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WCAG 2.2 Updates: Things That Should Not Have to Be Said in 2020, But Are Still Being Said

WCAG 2.2 was scheduled to be approved in November 2020, but this year being what it has been, it will not be approved until next Summer 2021. That said, it is likely to be adopted in its current form, so it is worth reviewing to see what will change. 

New WCAG (Web Content Accessibility Guidelines) updates make Marketers and Web Administrators nervous and I typically hear questions like: 

  • What if we are doing something wrong and need to change a bunch of stuff? 
  • What do the rules really mean? 
  • How do I know if I am complying or not? 
  • Where am I going to find the budget for this? 

Luckily for everyone, the WCAG 2.2 AA updates are common sense additions that comprise a baseline acceptable user experience for any web user. I would propose that anyone reading this article is more than capable of passing judgment on compliance with the 2.2 updates. Let’s look and you can see what I mean. 

I have divided the 8 new success criteria into 3 sections: 

  • Does This Really Need to Be Said? 
  • Things Everyone Hates. 
  • Yes, That Makes Sense. 

A note on scope: This is a simplified summary of the new success criteria that is sufficient for 90% of use cases. For more info, specifics, and detailed exceptions and alternatives, click on the Success Criteria name to be taken to WCAGs pages. 

Does This Really Need to Be Said? 

To me, these are like “Do not use hairdryer while sleeping” warnings…you should not have to say it, but you do. 

2.4.11: Focus Appearance (Minimum)

OR...I need to be able to see your “visible focus indicator.” 

The doc provides guidelines for separate ways to be compliant and some weird edge cases, but visible focus should be visible. 

2.5.8: Pointer Target Spacing

OR...Make it easy for me to tap things you want me to tap. 

If your buttons or menus are too close together, they are hard to activate, especially when using a touch screen. WCAG specifies that items need to be at least 44x44 pixels, including surrounding spacing. This size approximates the size of a fingertip on a screen and codifies what has been a best practice in mobile design since the iPhone was introduced in 2007. 

Notable Exception: this does not apply to links inside text, just menus, buttons, etc. 

3.2.6: Findable Help

OR...If you offer a help feature, I should be able to find it

Access to your help feature should be in a consistent place. 

3.2.7: Hidden Controls

OR...Do not hide controls if you want me to use them

You should not hide controls provided for people to use. They should always be visible so people know they are available or have an option where they can have them “always on.”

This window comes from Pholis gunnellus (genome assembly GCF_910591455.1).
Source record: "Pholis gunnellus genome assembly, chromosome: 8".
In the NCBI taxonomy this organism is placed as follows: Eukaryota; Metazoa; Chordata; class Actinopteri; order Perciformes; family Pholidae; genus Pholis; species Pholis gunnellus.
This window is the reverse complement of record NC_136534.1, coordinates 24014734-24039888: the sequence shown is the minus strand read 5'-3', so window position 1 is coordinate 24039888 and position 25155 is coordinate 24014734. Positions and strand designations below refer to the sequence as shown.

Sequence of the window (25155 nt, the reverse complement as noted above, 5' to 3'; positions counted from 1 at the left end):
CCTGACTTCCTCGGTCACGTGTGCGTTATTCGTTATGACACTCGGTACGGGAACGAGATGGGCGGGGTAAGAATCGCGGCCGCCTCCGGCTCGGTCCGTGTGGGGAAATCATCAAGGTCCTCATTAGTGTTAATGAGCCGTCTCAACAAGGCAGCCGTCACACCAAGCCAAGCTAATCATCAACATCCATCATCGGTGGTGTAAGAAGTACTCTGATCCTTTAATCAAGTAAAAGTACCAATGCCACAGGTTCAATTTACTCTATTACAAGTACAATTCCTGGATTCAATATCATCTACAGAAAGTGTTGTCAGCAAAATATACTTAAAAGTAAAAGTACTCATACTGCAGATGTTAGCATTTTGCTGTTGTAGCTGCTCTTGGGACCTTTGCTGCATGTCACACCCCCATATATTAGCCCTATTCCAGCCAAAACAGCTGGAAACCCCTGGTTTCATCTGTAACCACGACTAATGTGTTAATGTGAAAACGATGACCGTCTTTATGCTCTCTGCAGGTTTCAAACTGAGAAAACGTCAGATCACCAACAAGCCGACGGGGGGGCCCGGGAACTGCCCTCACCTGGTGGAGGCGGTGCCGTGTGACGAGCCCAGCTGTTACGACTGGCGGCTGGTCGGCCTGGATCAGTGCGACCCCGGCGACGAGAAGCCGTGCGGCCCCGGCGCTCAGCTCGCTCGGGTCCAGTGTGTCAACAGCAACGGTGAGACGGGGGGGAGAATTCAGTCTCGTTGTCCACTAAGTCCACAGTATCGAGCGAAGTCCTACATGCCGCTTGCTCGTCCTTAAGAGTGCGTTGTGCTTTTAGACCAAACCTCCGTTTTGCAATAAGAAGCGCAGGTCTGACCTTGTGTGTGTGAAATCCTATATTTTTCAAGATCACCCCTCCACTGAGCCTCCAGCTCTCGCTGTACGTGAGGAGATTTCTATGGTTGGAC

As an example of this, I have seen several content applications where a little pencil icon, shown when hovering over some text, is the only indication that that text is editable. I cannot tell you the number of times I have heard “Well how was I supposed to know that?!” in response to one of these interfaces. 

Things Everyone Hates 

And yes, I hate these too.  

3.3.7: Accessible Authentication

OR...CAPTCHAs are horrible. 

Basically, allow people to bypass “I am a human” tests for logging in by using some alternative method of authentication (multi-factor, OAuth, hardware token, device based facial-scan, fingerprint, pin code). 

Personally, I do not have any disabilities and it often takes me several times to pass those “blurred and twisted characters” CAPTCHAs. 

3.3.8: Redundant Entry

OR...Do not make me repeat myself. 

When filling out a form or making an order, do not make people enter the same info twice in the same session. 

An example of this is those wonderful “shipping address is same as billing address” checkboxes, or when your account number is prefilled from the previous page of a form. 

Yes, That Makes Sense 

These cases do not come up as often, but when they do, they can be smooth experiences or enormous obstacles. 

2.4.13: Fixed Reference Points

OR, my book and my eBook should have the same page numbers. 

If you publish electronic and printed versions of materials (like books, textbooks, etc.) you need to be able to match them up between mediums. So, if someone says, “In the third paragraph on page 73 Sal Paradise…” everyone in the conversation can be “on the same page.” 

If this applies to you, the text of the guidelines provides a lot of useful guidance. 

2.5.7: Dragging

OR...Dragging is hard. 

Unless essential, operations performed by dragging should also be performable by a single pointer without dragging. Other options could include multiple clicks, using menus, keyboard input, arrow keys, etc. 

Some folks may not be able to drag, and other times it may be difficult. Personally, I find the “click and drag” operation can be difficult on a trackpad and I just give up on some operations.